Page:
The Ford F-150 assembly should continue humming along in 2015, according to analysts.

With the big New York Auto Show set to open this week, carmakers have every reason to be optimistic about their prospects for the month ahead based on preliminary data.

The economy remains on track to grow 3% this year, up from 2.4% in 2014, according to a new analysis by IHS Global Insight. At the same time, Consumer Sentiments as measured by the University of Michigan monthly survey of consumers.

Motor vehicle sales are expected to have picked back up to a 17-million annualized pace in March as the weather improved, IHS noted.

While consumer spending weakened in first quarter 2015, it is still likely to post a gain of 3.3% for the year as a whole, according to U-M economist Richard Curtin, who directs the surveys.

“The harsh winter weather and the small rebound in gas prices caused some slippage in consumer confidence since the start of the year,” Curtin said. “Nonetheless, expanding job opportunities as well as more favorable wage gains have meant that consumer spending will strongly rebound during the balance of the year.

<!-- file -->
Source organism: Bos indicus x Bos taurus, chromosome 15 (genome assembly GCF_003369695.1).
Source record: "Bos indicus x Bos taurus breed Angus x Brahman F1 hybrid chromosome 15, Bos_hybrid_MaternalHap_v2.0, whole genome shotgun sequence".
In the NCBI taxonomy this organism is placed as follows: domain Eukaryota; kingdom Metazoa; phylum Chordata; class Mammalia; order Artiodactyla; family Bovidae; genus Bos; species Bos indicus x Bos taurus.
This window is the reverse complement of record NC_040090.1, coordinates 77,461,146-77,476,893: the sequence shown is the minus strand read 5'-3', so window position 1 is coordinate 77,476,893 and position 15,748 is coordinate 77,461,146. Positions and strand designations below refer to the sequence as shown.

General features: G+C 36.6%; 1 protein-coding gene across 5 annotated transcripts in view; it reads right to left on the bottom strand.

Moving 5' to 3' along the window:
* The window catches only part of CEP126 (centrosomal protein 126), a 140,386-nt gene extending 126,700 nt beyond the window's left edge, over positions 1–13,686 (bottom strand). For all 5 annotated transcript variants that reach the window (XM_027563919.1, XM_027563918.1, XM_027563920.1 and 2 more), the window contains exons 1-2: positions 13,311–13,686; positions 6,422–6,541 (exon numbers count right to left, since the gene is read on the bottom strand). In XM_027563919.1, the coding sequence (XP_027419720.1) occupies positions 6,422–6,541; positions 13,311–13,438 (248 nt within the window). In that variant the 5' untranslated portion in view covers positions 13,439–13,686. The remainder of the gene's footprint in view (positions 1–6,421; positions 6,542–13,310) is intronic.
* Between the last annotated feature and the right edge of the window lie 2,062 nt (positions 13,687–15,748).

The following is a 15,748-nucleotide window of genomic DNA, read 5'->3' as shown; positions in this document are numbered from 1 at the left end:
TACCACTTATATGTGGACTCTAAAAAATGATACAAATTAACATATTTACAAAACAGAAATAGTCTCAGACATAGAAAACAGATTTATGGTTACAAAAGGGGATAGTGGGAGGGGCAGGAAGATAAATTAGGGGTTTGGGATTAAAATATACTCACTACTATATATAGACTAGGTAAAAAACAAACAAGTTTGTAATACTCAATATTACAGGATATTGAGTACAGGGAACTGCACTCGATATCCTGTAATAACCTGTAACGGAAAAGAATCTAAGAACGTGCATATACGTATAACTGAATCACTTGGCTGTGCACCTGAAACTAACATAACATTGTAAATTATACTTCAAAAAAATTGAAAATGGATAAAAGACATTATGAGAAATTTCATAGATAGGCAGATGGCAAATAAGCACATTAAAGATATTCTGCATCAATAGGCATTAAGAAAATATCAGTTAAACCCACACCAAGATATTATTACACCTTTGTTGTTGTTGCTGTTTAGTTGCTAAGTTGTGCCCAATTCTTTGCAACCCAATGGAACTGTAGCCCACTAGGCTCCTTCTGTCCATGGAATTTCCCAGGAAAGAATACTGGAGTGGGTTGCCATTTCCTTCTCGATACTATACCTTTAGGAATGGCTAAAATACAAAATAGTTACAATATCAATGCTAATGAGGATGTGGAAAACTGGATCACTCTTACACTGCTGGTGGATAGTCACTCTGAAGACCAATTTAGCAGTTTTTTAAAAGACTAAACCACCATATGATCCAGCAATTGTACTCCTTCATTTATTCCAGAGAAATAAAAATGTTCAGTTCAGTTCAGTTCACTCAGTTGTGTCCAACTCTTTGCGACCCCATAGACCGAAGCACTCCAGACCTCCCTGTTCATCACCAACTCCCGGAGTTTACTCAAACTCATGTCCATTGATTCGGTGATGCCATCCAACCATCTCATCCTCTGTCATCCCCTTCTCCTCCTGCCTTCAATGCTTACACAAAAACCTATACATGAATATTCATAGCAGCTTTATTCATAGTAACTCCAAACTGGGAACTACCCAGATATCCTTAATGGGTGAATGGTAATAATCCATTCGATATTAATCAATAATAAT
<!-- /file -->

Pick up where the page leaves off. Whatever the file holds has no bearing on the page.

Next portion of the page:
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While the current finances of consumers were a little less positive in March than in January and February, they were still judged more favorably than any time in the prior eight years. While the largest income gains were expected by those under age 45 and by households with incomes in the top third, the largest improvements during the past year were actually among middle-income households and those aged 45 to 64.

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The broadening of positive income expectations is certainly a good indication for future spending, Curtin said.

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By the numbers, the U-M Index was 93 in the March 2015 survey, just below February’s 95.4, but was significantly above last March’s 80. The Current Economic Conditions Index retreated to 105 in March from 106.9 one month ago, and was well above last year’s 95.7. The Expectations Index fell to 85.3 in March from 88 in February, but posted a substantial gain from last March’s 70.

IHS said the near-term outlook will remain characterized by a sharp drop in the oil rig count, an inventory correction, a recovery from February’s unseasonably harsh winter weather, and perhaps increased trade volumes as the West Coast dockworkers labor situation returns to normal.

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